http://www.dgrin.com/showthread.php?t=146711

Now, here's the problem. To get the exposure correct you only have 2 options - raise the ISO or reduce shutter speed. Your shutter speed is already at the minimum amount to reduce motion blur and even then there's more blur than you'd really like. You can raise the ISO but it's probably still not going to be enough. The issue you've got then is the aperture of that lens - 5.6. It doesn't let enough light in to get good shots of action.
So you're limited there. But here's what you can do to get the maximum out of your current gear (your manual will tell you how to perform these settings):
1) Take camera out of Sports mode and put it on Manual exposure
2) Turn focus mode on to AI-Servo
3) Use the focus point selection wheel to select center focus point only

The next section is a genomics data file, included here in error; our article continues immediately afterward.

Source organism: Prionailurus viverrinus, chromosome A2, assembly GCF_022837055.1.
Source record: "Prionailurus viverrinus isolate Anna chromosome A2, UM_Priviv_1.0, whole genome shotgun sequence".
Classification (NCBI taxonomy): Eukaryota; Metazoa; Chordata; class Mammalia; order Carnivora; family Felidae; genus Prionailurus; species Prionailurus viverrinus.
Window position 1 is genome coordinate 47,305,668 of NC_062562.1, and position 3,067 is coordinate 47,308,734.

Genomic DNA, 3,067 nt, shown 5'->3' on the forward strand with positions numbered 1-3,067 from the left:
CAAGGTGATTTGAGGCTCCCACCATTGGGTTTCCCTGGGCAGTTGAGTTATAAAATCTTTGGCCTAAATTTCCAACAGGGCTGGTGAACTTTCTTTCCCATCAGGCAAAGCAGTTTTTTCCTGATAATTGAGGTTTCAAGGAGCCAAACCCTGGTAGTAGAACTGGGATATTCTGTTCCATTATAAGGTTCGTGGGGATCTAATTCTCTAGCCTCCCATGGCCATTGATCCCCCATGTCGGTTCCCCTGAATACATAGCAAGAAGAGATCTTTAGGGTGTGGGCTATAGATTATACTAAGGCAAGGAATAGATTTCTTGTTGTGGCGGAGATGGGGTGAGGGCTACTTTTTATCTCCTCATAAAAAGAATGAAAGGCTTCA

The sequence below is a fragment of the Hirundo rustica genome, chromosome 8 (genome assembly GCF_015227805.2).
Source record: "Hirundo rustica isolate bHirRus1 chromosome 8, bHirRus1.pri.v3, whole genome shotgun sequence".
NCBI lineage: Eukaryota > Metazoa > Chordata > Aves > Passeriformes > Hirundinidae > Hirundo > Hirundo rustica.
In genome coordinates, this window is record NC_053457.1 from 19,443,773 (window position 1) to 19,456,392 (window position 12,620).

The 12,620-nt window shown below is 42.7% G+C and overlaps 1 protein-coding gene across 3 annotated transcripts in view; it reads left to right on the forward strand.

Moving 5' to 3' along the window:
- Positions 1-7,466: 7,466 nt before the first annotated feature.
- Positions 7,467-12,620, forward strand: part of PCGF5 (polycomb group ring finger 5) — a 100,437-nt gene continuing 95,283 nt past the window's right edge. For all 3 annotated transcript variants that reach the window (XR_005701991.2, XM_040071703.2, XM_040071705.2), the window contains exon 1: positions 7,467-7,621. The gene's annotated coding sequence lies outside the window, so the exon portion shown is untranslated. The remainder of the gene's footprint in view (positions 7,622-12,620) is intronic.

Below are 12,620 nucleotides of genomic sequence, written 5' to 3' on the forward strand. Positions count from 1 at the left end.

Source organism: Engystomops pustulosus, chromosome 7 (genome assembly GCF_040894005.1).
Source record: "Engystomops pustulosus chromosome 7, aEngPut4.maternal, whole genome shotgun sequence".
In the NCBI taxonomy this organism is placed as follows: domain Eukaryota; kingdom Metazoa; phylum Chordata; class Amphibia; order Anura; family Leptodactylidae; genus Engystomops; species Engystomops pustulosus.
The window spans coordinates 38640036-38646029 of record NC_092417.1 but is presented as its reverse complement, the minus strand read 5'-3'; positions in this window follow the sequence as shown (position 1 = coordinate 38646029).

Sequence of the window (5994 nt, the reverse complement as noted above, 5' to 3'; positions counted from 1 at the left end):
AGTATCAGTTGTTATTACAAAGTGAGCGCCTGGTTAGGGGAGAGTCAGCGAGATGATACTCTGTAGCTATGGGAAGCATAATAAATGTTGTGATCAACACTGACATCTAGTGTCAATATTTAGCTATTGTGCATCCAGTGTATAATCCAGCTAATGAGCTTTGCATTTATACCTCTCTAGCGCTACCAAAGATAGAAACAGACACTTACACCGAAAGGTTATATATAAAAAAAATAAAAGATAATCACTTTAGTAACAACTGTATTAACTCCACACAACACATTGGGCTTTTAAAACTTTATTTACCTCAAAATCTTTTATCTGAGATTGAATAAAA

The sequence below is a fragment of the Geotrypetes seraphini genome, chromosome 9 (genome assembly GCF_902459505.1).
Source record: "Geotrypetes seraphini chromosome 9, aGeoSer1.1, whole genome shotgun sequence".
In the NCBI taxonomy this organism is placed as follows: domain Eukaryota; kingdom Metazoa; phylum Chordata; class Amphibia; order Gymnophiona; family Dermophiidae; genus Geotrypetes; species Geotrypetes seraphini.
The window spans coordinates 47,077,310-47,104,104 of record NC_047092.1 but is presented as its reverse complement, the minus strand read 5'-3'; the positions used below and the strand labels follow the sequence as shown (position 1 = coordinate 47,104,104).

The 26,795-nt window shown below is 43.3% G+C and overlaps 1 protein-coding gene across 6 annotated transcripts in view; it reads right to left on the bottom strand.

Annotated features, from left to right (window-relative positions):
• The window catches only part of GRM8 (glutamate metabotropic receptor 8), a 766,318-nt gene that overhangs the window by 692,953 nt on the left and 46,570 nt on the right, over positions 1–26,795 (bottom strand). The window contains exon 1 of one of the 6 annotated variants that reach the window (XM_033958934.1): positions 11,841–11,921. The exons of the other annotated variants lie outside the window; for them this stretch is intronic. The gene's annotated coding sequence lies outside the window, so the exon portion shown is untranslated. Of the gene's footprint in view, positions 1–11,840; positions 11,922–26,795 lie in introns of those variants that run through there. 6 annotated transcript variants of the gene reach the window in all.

4) Set aperture to f5.6, shutter speed to 1/250 and ISO to 3200.
5) Take some test shots during warmups - nice and tight of torsos. How do the faces look on the LCD? They should look bright - just like in the photos in that thread I linked. If they're TOO bright then increase shutter speed to 1/320. IF they're too dark then reduce shutter to 1/200. Repeat this step until faces look natural. You now have exposure set.

Remember now - you're only going to be using the center focus point - so you have to keep that center point on your subject. The other points won't help you. We're doing that because the center focus point is more accurate AND because we don't want the camera to switch focus from the player you're following to another player.